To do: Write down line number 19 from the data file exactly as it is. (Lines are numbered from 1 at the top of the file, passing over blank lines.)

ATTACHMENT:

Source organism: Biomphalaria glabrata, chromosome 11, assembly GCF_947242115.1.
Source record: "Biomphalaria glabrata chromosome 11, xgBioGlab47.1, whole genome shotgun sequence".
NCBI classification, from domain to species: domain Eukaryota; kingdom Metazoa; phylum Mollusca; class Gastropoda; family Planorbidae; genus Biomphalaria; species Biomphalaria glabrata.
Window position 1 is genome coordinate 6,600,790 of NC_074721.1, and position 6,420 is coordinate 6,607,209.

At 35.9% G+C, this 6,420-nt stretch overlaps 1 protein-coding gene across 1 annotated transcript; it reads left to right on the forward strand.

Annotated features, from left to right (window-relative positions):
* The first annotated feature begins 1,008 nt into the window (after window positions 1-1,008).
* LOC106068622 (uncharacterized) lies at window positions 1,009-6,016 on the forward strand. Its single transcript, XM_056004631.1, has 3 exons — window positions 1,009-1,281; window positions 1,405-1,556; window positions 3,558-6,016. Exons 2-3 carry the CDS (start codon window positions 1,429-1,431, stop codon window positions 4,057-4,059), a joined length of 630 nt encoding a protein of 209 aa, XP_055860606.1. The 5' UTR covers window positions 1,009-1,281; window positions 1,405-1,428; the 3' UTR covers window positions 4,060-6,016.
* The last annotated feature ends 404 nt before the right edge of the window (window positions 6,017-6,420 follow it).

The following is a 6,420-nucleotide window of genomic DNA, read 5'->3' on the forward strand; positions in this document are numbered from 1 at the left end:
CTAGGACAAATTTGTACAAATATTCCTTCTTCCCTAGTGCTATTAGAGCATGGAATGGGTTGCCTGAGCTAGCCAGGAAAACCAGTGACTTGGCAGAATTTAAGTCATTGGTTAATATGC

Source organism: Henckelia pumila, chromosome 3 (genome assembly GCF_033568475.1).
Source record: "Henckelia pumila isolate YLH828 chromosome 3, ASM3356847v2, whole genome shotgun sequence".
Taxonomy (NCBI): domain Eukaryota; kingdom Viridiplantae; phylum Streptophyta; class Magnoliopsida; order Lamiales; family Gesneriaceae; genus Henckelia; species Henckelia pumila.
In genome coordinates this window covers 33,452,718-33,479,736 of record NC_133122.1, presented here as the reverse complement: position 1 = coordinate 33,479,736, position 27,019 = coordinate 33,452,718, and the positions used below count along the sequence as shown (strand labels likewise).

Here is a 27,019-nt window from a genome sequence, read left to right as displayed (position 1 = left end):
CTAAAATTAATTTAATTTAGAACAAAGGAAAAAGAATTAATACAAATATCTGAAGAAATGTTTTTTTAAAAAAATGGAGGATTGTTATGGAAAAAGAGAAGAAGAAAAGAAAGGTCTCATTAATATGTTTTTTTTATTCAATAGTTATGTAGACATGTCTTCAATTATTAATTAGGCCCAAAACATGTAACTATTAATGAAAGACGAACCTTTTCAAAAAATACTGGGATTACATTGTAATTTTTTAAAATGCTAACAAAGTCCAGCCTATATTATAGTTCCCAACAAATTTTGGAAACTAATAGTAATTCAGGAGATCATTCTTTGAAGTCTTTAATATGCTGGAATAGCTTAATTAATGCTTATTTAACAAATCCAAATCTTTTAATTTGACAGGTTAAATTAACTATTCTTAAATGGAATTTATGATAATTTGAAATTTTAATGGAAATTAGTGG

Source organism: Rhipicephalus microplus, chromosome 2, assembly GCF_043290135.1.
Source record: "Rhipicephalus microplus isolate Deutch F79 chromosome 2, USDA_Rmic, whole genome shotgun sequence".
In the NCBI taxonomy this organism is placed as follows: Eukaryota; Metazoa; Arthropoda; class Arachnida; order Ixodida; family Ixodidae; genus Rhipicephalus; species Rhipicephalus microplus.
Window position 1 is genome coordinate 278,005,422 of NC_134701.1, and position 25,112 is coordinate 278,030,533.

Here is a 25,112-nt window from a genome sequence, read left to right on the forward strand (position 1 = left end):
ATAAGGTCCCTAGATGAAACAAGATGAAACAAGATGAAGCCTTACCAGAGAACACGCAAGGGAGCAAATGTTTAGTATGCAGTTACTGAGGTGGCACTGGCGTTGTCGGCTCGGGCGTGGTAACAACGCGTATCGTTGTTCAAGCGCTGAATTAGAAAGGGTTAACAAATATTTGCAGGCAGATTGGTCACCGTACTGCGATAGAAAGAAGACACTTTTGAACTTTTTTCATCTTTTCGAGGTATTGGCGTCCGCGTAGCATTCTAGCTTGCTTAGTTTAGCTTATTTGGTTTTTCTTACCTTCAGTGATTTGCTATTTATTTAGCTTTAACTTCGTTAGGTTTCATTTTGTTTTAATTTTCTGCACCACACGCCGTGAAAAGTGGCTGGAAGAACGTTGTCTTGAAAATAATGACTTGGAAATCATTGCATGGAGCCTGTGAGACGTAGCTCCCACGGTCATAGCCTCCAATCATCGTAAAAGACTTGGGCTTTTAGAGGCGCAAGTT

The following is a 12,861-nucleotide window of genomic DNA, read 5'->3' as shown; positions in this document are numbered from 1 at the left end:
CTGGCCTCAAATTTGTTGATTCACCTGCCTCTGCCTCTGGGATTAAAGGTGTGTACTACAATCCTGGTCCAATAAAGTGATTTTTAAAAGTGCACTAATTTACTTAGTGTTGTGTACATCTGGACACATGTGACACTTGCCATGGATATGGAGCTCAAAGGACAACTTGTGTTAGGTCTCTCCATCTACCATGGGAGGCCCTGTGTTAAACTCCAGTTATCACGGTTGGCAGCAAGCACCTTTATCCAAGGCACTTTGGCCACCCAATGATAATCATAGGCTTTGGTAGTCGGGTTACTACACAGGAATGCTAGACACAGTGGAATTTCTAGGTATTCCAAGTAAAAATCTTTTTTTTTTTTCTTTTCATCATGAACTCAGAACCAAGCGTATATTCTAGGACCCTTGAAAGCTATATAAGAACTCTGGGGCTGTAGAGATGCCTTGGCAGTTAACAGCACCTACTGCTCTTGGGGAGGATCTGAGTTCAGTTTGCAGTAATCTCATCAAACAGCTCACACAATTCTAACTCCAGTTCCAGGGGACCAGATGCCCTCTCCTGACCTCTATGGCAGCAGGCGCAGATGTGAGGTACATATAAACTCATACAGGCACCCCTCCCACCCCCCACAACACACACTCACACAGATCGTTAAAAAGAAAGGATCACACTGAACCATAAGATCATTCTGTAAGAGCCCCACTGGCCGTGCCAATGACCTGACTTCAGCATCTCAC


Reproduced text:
Source record: "Rhipicephalus microplus isolate Deutch F79 chromosome 2, USDA_Rmic, whole genome shotgun sequence".